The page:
Nieman Foundation at Harvard
HOME
          
LATEST STORY
What’s up with all the news photos that make beaches look like Covid hotspots?
ABOUT                    SUBSCRIBE
June 28, 2013, 11:17 a.m.

Good piece in Smashing Magazine by Lullabot’s Jeff Eaton on how to build a CMS that privileges structured content while also being useful to editors. (This is some of the same turf we covered with Karen McGrane back in January.) Among the highlights:

— Rather than building a manual layout engine, instead create cues for story priority and let the layout be determined by sorting rules.

When we started talking to the editorial team at a major news website, we learned that they wanted to control where articles appeared on the home page — and all of the website’s topical landing pages as well. When we dug deeper and presented simple prototypes, however, we discovered that they meant something different. What the editors really needed were ways to prioritize and organize content on the home page. On their old website, direct manipulation of each page’s layout was the only tool they had, and they were afraid to lose it.

— Use a mixture of in-article shortcodes and custom fields to balance out the requirement for exact asset placement vs. mere association.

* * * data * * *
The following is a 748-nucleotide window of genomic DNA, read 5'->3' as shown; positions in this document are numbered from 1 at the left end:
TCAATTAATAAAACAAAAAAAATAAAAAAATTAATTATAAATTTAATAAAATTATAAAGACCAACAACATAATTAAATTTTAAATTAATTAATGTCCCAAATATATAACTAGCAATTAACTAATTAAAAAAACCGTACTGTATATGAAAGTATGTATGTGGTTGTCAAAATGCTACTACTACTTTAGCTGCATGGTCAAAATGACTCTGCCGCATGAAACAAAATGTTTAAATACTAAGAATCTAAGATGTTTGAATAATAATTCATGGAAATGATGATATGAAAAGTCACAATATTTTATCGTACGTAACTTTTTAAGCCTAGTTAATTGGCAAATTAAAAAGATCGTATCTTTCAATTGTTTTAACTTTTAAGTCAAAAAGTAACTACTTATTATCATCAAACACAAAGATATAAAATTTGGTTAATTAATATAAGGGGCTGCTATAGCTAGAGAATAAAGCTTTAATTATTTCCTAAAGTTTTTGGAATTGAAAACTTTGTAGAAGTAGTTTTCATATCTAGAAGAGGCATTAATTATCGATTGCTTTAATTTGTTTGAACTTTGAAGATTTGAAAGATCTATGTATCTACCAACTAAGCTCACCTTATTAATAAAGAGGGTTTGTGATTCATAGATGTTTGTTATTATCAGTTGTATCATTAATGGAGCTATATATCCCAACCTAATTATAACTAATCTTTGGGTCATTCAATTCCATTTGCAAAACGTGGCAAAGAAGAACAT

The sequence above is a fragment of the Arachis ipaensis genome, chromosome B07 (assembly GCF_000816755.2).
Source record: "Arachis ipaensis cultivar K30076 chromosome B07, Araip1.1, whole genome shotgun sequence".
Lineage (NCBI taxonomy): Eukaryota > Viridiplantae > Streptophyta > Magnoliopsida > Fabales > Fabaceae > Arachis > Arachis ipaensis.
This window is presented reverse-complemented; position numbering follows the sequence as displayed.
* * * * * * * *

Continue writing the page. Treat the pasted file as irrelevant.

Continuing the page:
— Don’t ruin your core templates to deal with a few oddball pages that don’t fit; let them live off to the side, taxonomically.

Some smart thinking in here. (Jeff Eaton is also host of the Insert Content Here content strategy podcast.)

Show tags Show comments / Leave a comment
 
Join the 50,000 who get the freshest future-of-journalism news in our daily email.
What’s up with all the news photos that make beaches look like Covid hotspots?
Plus: All misinformation is local; a very specific kind of Covid-19 misinformation in Facebook parent groups; and “religious clickbait.”
In the arena: Ken Doctor is moving from “media analyst” to “media CEO” with Lookout, his plan for quality local news
Lookout doesn’t want its local news sites to be a supplement or alternative to the local daily. They aim to be the news source of record in their communities, outgunning their shrunken newsprint rivals from Day 1.
People who engage with false news are hyper-concerned about truth. But they think it’s being hidden.
“On Google, searching for ‘coronavirus facts’ gives you a full overview of official statistics and visualizations. That’s not the case for ‘coronavirus truth.'”